Provide accountability options: Anyone who sets a goal needs to be accountable for the work that gets put into it and the obligations they’ve made. Encourage them to write out what they are going to do, by when they are going to do it and how they will let you (or whomever they will be accountable to) know that they’ve done it.

Along the way, don’t forget to celebrate successes! Your children will be thrilled about their progress as well as with their well-deserved praise for sticking with something even when it gets challenging. And remember; by going through the goal-setting and goal-getting process now, they will learn that whatever they set their minds to, they can achieve. What a great lesson now…and for the future!

Dr. Robyn Silverman


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The First Steps are the Most Important

Learning to swim at Jeff lake Camp

Learning to swim is one of the most important skills your child should gain from their day camp experience.  How your child is handled from the start may mean the difference between a successful experience and a summer of frustration for both you and your camper.  Swimming is top priority at Jeff Lake and we are committed to developing confident and competent young swimmers.

Control…Control…Control!  For our Pre-k and Kindergarten campers, being in control of their bodies is fundamental in building confidence to try new things.  Our two Freshman Pools were designed with the understanding that water depth is one of the most critical factors in swim success.  Our campers can stand in every part of the pool and they know they can ground their feet when they choose to.

Warm water temperature is always helpful in relaxing tense muscles. Learning to swim at the earliest stages entails lots of coaching and conversation and less aerobic movement.  Keeping our Freshman Pools warm and our new swimmers relaxed and comfortable gives us the time we need to get the job done.  We cannot ask an eight year old who has played a period of hockey prior to swim or a nine year old capable of swimming ten laps in the pool to take their swim lesson in the same warm water.  Each of our pools is controlled by their own heaters allowing different pool temperatures when needed.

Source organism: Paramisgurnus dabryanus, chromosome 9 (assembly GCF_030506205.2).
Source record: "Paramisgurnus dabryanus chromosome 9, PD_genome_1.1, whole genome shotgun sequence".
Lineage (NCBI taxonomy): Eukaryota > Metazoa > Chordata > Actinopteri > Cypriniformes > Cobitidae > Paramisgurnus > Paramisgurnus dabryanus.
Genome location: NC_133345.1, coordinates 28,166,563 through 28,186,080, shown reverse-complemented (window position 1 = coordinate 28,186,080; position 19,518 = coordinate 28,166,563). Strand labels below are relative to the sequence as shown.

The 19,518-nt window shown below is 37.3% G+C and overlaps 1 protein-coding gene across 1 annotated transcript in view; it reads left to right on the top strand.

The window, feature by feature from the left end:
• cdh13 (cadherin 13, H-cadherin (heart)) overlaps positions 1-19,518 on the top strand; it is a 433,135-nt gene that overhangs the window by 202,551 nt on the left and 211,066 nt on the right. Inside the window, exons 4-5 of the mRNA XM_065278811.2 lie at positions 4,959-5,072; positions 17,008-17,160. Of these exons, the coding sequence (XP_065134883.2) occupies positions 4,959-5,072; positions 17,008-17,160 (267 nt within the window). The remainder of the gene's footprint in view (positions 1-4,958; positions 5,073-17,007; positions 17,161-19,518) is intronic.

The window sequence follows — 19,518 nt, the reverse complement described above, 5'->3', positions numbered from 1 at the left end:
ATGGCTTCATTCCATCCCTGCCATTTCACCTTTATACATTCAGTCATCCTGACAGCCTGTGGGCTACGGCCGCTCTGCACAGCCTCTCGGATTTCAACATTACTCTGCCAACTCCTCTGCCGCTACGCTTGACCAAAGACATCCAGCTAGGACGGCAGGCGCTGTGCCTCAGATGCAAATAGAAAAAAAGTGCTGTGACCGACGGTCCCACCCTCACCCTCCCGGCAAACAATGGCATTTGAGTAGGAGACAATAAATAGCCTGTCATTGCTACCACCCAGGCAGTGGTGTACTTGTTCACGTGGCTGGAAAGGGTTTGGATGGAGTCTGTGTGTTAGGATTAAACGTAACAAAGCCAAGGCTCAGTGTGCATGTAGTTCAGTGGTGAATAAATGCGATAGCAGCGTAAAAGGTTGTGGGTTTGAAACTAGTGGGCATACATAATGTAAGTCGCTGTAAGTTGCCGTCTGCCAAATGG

Instruction must be clear, repetitive and intentional.  All of our Waterfront Instructors and the general staff that support them are teaching the same step program using the same technique and the same wording.  Our young campers have no surprises as they work through what can be for some a challenging new task.  They know what is going to be asked of them and they know they will be successful with the instructor that is at their side.  This relationship of trust is critical and the reason why the group counselor is required to be part of the swim program.

For the majority of our young campers, swim holds no anxiety. When all the factors discussed above are in line, success is just a matter of 39 days of lessons. For the remaining campers, both young and older, swim anxiety is real.  These campers require and deserve careful instruction, sophisticated coaching and a partnership between my swim staff and you, the parent. There is nothing we can offer your child that has a deeper impact on their self-esteem than the gift of seeing themselves as a swimmer.
We are looking forward to working with you this summer!

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CIT/AIDE Program: Gaining Responsibility…and let’s still be kids.

Jeff Lake Camp CIT/AIDES

Does anyone ever really want to grow up? The exciting part of the CIT/AIDE program is the balance between work and play, or the opportunity to gain independence and responsibility while still being a kid. As our CITS & AIDES ready themselves for their formative years of High School, the opportunity to work with our campers in different age groups gives them the chance to make quick decisions, learn from their mistakes, and take direction from their superiors. We also recognize that our 13-15 year old CITS and AIDES still benefit from the importance of “play” and taking advantage of fun activities and special events. The pressures of balancing school work, sports leagues, and extracurriculars during the year can be tough, and for two months at camp, these young teens can “de-stress” while preparing themselves for another school year. Whether it is exciting out of camp trips to Dorney Park or the Jersey Shore, our annual Color Run Paint Powder event, or even just a CIT/AIDE kickball game, all of these activities lend themselves to social growth and confidence, and most importantly keeping the “F.U.N. in C.I.T.” CIT/AIDE Director, Adam Baranker, always talks about the “tool kit” that CITS and AIDES walk away with at the end of the summer. “The mix of work and play gives our CITS & AIDES a multi-layered experience that they wouldn’t receive if they were still solely campers or fully staff. This in-between allows them to value the time with their groups gaining skills and accountability, because they also know that they are able to still be a kid and “hang out” as they like to say. They have it right…let’s stay kids as long as we can!”